Island, Lake Erie, Ohio, October 1998 - June 1999, by C. Patrick Labadie,
Superior Historical research, Superior, WI. and Charles E. Herdendorf,
Dept. of Geological Sciences, The Ohio State University, Columbus, OH.
In October1998 the second in a series of shipwreck archaeology workshops
was sponsored by the Lake Erie Protection Fund.  The W.R. Hanna was the
second shipwreck mapped as a class exercise and its documentation is the
focus of this final grant report.  Analysis of the shipwreck indicated an
entire lower hull of a wooden scow schooner used on the Great Lakes from
the 1820s until the turn of the Century.  The vessel proved to be
"cross-planked", unlike most wooden ships, in which the details of their
construction have long puzzled scholars.  The documentation of this vessel
will be a highly significant contribution to the history of regional
watercraft.

7. Does Trace Metal Availability Constrain Phytoplankton Growth and
Standing Crop in Lake Erie?  R. Michael McKay, Department of Biological
Sciences, Bowling Green State University, Bowling Green, OH.
Limitation of primary production by phosphorus availability is a central
tenet of modern day Great               Lakes limnology.  In light of
seeming overwhelming evidence in support of P limitation, it is tempting to
overlook the often-important role played by other elements in regulating
lake productivity.  Specifically, the potential for trace metal, or
"micronutrient" limitation in the Great Lakes has received limited
attention.  This grant project reexamines trace metal phytoplankton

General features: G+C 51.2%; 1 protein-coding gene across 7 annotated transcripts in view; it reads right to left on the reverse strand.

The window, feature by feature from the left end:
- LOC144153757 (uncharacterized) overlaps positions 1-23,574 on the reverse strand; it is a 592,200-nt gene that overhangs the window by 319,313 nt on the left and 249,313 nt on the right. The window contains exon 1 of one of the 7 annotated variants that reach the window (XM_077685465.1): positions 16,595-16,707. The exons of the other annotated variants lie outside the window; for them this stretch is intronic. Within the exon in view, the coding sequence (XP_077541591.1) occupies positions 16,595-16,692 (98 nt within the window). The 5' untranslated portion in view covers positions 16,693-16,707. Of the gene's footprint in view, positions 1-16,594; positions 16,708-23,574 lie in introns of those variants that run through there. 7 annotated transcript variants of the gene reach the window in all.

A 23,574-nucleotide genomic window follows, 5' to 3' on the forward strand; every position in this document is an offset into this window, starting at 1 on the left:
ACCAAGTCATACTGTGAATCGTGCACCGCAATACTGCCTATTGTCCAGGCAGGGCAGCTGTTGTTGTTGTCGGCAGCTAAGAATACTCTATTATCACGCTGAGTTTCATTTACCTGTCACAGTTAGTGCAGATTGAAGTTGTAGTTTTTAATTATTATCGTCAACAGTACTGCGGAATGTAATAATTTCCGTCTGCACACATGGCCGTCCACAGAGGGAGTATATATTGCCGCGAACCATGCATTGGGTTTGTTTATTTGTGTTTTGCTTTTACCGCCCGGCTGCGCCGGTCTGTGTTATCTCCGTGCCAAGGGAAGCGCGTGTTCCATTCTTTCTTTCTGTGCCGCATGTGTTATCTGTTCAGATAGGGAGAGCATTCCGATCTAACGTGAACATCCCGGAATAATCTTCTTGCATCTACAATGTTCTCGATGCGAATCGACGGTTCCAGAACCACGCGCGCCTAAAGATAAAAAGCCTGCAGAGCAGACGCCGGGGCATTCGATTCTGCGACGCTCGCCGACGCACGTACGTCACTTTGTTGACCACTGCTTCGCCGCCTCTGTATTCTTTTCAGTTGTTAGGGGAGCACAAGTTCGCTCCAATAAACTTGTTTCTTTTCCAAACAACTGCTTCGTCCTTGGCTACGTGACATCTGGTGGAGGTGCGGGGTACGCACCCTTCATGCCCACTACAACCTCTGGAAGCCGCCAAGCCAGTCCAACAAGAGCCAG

interactions.

8. Spatial Modeling And Analysis For Shoreline Change Detection And Coastal
Erosion Monitoring, Ron Li, Jung-Kuan Liu and Yaron Felus. Department of
Civil and Environmental Engineering and Geodetic Science, The Ohio State
University, Columbus, OH.  Coastal erosion presents a serious problem
throughout U.S. coastal areas.  This grant project presents research
results of a project that monitors shoreline erosion using high-resolution
imagery and examines erosion cause parameters.  Spatial modeling and
analysis methods are applied for the south shore of Lake Erie.  The
shoreline is represented as a dynamically segmented linear model that is
attached with a large amount of data to describe shoreline changes.  A new
method computes an instantaneous shoreline using a digital water level, a
coastal DTM, and bathymetric data.

9. A Genetic Analysis of Freshwater Mussel Populations Across the Lake
Erie/Ohio River Drainage Divide, David J. Berg, Association Professor,